20 hours on an airbus, four and a half hours on a fast train… am I there yet? …another hour on a fast train …a slow train for half an hour …a bus for 20 minutes, then the last short leg by car, and finally I arrive at my destination, Montcabrier, a small medieval hilltop village in the Lot Valley.
I’m not complaining. A writer’s retreat is what I sought. Atelier de la Rose, comprising a studio and accommodation offered as B&B or half/full board, was established by Sally Gaucheron, an art and design historian, and her late husband, artist Ed Herring. It has been a haven for artists and writers for twenty years.
During my two week stay I intended to work on writing projects long neglected back home in Melbourne because of teaching commitments.
So, hankering after tranquility, time and space, I found myself quickly adapting to this new and productive environment: a spacious studio with a large writing table that looked out across neighbouring hills, and when the brain was fagged, forest paths to wander, all to the rhythm of the village bells which rang on the hour and half-hour throughout the day.
The disciplined focus each day gave way at night to evening walks in the village, appreciating the night sky from the terrace, curling up with a good book in a very comfortable bed. The guest bedrooms are painted white with white furnishings so the mind soon feels light, cocooned for sleep. But not before a final smile. The corridor beside the bedrooms has a series of playful photograms, fabricated faces, that Ed Herring did when he and Sally ran photography workshops in schools.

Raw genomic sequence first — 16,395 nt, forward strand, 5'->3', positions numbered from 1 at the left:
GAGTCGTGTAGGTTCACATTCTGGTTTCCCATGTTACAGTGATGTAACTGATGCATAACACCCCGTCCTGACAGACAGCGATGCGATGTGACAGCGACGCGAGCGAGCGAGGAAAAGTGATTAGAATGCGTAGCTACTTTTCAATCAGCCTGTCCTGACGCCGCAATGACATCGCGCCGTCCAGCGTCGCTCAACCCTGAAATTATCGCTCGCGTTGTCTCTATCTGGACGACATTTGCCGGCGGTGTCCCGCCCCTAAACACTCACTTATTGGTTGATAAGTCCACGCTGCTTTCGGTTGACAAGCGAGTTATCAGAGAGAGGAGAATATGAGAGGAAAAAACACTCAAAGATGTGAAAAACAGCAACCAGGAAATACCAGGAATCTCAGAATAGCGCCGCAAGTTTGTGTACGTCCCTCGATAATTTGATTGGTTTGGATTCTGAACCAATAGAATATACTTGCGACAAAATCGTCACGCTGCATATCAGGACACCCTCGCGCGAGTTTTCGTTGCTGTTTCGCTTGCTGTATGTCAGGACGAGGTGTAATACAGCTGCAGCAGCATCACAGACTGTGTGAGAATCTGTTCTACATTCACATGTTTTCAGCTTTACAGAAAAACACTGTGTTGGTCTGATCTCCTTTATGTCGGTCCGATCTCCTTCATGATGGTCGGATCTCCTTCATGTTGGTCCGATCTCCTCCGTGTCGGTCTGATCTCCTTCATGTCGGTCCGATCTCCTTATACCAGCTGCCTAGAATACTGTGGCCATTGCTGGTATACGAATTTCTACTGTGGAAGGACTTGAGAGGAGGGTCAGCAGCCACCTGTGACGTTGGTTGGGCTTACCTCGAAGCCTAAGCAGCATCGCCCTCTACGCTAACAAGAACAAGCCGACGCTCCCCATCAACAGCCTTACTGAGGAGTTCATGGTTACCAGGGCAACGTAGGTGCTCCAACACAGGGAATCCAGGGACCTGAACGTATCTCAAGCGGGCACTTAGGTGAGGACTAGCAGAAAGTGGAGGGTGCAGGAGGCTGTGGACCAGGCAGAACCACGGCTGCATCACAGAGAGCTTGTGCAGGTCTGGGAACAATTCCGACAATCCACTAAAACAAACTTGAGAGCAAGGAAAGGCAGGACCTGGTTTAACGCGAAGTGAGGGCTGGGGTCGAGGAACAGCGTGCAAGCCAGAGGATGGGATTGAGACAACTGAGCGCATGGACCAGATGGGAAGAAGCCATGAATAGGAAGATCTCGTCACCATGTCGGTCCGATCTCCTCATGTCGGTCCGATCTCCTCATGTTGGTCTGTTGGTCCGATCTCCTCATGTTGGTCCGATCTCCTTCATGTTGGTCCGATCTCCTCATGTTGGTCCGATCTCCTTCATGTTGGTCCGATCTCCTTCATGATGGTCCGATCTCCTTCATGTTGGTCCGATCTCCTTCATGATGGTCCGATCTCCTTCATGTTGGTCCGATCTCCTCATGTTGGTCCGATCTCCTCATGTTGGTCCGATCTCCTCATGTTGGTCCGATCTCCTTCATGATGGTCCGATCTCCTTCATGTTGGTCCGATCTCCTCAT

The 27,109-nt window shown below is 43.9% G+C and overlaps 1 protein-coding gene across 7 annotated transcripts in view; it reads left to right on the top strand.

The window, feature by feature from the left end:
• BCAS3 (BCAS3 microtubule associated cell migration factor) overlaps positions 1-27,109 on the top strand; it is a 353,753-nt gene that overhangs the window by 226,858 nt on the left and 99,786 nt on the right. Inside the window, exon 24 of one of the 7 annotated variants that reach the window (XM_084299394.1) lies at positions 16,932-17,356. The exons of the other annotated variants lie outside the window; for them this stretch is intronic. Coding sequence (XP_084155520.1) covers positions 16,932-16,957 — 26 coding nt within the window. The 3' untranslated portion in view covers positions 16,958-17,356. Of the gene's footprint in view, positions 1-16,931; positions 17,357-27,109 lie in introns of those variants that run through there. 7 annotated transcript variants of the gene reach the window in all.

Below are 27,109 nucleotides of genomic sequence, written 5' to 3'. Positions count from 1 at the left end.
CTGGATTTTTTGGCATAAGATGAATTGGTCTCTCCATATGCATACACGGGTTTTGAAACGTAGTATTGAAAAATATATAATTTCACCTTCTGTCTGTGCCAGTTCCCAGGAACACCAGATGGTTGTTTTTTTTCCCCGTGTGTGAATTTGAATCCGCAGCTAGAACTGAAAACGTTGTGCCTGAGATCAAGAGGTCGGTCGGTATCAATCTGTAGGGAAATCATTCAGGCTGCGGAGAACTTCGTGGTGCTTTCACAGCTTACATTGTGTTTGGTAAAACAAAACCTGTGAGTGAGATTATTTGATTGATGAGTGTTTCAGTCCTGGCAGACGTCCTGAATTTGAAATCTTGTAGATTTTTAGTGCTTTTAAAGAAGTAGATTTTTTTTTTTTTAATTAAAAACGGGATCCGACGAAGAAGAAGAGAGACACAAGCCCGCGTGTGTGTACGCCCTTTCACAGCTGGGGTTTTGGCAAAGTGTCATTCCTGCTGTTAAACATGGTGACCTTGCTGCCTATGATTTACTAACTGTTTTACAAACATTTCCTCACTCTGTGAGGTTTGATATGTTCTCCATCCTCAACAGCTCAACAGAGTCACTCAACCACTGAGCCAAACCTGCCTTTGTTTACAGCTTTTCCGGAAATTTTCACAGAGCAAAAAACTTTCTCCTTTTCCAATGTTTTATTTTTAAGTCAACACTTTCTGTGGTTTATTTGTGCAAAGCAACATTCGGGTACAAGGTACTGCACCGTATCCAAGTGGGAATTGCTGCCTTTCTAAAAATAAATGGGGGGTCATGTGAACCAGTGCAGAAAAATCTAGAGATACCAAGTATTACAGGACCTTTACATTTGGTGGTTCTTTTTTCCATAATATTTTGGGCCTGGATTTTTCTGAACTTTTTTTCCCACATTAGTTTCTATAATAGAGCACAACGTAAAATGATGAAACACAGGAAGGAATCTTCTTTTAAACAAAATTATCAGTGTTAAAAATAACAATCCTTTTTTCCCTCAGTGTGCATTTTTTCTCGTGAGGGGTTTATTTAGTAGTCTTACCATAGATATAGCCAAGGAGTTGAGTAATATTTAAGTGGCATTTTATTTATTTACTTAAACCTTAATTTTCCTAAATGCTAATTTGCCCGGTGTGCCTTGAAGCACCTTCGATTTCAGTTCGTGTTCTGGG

This idyllic picture, however, remains incomplete. Why?
What held each part of my new routine together was Sally’s wonderful cooking, of the vegetarian variety and not widely available in France. She had advertised on her website that vegetarian full board was an option, and this had helped me to make up my mind in the midst of all the manic internet research we do these days prior to travel, that this particular retreat held most promise.
I was spoilt with such a delicious variety of meals, a mouth-watering two weeks that ranged from galettes to a Thai curry, ratatouille to potato and leek shepherd’s pie, eggplant ravioli to a couscous bake; soups (it was an unusually cold April) included creamy cauliflower and split pea, red pepper and sweet potato, but I really savoured the opportunity to try a traditional nettle soup, all enjoyed with crusty sough dough bread from the local artisan bakery which has its own formidable reputation.
Other regional delights were plump juicy Agen prunes at breakfast each day. Quercy walnut tart was one of many scrumptious desserts, but the cherry crumble, made with preserved fruit from the two large trees in the garden, was my favourite.
Malbec, a companionable red wine from nearby Cahors, flowed generously through dinner and on, as we settled into evening conversations usually joined by Noire, the resident centenarian who appeared to have forgiven Sally for the sign on the gate, CHAT LUNATIQUE!
This April may have been too cold to sit and dine out on the terrace, but sitting at Sally’s table each day, in the warmth of her kitchen enjoying fabulous vegetarian meals, made my residency at Atelier de la Rose very special.
The long journey was well worth the effort in so many ways.
Louise Molloy, Melbourne, Australia
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